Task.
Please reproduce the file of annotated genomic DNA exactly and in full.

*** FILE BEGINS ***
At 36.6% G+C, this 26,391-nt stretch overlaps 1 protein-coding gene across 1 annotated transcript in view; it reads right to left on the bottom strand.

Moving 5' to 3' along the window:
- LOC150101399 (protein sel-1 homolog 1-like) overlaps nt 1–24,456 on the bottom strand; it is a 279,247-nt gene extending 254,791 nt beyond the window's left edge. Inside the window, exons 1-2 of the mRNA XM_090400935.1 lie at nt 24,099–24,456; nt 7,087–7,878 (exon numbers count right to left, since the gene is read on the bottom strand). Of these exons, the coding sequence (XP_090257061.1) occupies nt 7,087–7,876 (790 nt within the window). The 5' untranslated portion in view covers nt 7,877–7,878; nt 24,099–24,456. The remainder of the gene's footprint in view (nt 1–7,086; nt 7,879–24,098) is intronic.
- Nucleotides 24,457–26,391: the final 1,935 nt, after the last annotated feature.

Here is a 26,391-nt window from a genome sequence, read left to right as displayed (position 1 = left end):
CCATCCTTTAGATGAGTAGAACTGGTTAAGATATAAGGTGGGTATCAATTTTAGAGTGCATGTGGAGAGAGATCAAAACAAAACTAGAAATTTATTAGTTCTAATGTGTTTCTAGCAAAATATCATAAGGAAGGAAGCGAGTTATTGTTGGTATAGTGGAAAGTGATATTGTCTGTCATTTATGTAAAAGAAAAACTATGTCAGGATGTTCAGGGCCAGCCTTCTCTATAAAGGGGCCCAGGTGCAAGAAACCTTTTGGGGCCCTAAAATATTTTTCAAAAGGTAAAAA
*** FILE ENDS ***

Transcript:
At 36.6% G+C, this 26,391-nt stretch overlaps 1 protein-coding gene across 1 annotated transcript in view; it reads right to left on the bottom strand.

Moving 5' to 3' along the window:
- LOC150101399 (protein sel-1 homolog 1-like) overlaps nt 1–24,456 on the bottom strand; it is a 279,247-nt gene extending 254,791 nt beyond the window's left edge. Inside the window, exons 1-2 of the mRNA XM_090400935.1 lie at nt 24,099–24,456; nt 7,087–7,878 (exon numbers count right to left, since the gene is read on the bottom strand). Of these exons, the coding sequence (XP_090257061.1) occupies nt 7,087–7,876 (790 nt within the window). The 5' untranslated portion in view covers nt 7,877–7,878; nt 24,099–24,456. The remainder of the gene's footprint in view (nt 1–7,086; nt 7,879–24,098) is intronic.
- Nucleotides 24,457–26,391: the final 1,935 nt, after the last annotated feature.

Here is a 26,391-nt window from a genome sequence, read left to right as displayed (position 1 = left end):
CCATCCTTTAGATGAGTAGAACTGGTTAAGATATAAGGTGGGTATCAATTTTAGAGTGCATGTGGAGAGAGATCAAAACAAAACTAGAAATTTATTAGTTCTAATGTGTTTCTAGCAAAATATCATAAGGAAGGAAGCGAGTTATTGTTGGTATAGTGGAAAGTGATATTGTCTGTCATTTATGTAAAAGAAAAACTATGTCAGGATGTTCAGGGCCAGCCTTCTCTATAAAGGGGCCCAGGTGCAAGAAACCTTTTGGGGCCCTAAAATATTTTTCAAAAGGTAAAAA